4. Remember that it’s not always you – it’s them
This is generally a good mantra to have in mind when going through the recruitment process as it can be quite soul-draining to keep going while constantly being rejected.
“If you miss out on a role and suspect the hiring process wasn’t as fair as it could have been, you can take comfort in the fact that that clearly wasn’t the right company for you. You want to find an employer that wants you because you’re a brilliant fit for their particular role.
“Don’t let others’ biases (that are out of your control) knock your confidence or hamper your future job search,” he concluded.
1. Advertise jobs using neutral language
Mr Sundaram advised “The first step towards removing bias from your hiring process is to ensure the way you’re advertising roles isn’t excluding any potential candidates. Research shows that using ‘masculine’ language can discourage women from applying to roles.”
2. Anonymize candidates and randomise their answers
“Anonymizing candidates in your applicant pool – and removing any information about where they live, where they went to school and their previous roles – will help to remove some of the unconscious biases that drive the Halo Effect.”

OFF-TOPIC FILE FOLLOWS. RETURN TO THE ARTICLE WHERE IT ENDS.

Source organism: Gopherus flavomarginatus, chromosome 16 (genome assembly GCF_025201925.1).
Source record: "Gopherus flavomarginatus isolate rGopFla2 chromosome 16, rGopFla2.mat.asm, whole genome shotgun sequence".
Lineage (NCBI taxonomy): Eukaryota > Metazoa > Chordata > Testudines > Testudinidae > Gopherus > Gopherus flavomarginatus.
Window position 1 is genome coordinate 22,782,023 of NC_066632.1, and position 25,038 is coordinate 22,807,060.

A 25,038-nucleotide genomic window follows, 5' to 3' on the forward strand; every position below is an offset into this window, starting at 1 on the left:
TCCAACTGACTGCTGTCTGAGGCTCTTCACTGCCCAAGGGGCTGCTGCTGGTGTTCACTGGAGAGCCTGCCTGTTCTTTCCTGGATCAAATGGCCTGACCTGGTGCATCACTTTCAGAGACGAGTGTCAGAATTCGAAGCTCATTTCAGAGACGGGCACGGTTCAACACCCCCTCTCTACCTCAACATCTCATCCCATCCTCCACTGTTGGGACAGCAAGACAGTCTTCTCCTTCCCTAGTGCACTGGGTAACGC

He continued: “Employers should also randomize answers when assessing applications, giving each individual answer a score without knowing who it came from.”
3. Follow a set structure for interviews
While many businesses believe their interview questions are predetermined, often times interviewers will be more inclined to focus on one topic over another depending on how they have perceived the candidate, such as focusing on employment gaps in their work history if they’ve given a bad first impression.
“Following a predetermined interview structure that stays the same for every candidate can help mitigate against the Halo Effect.”
Mr Sundaram also advised: “Questions should focus on the skills needed for the role and employers shouldn’t go off script. This gives all candidates equal opportunities to showcase their skills; and prevents interviewers from giving some candidates preferential treatment.”
4. Hire based on skills alone
Often a candidate may not fit the required education level or work experience requirements but have the right skills to succeed in the position.
By looking for identifiers and testing candidates on the actual skills the role requires rather than how many certificates they can produce will often see a far better suited candidate getting the position.
“First impressions and subjective opinions become irrelevant when you’re only interested in the specific skills that make a candidate well-suited to a role. In order to implement a skills-based approach effectively, employers must get really clear about the soft and hard skills needed to succeed in that particular position,” Mr Sundaram concluded.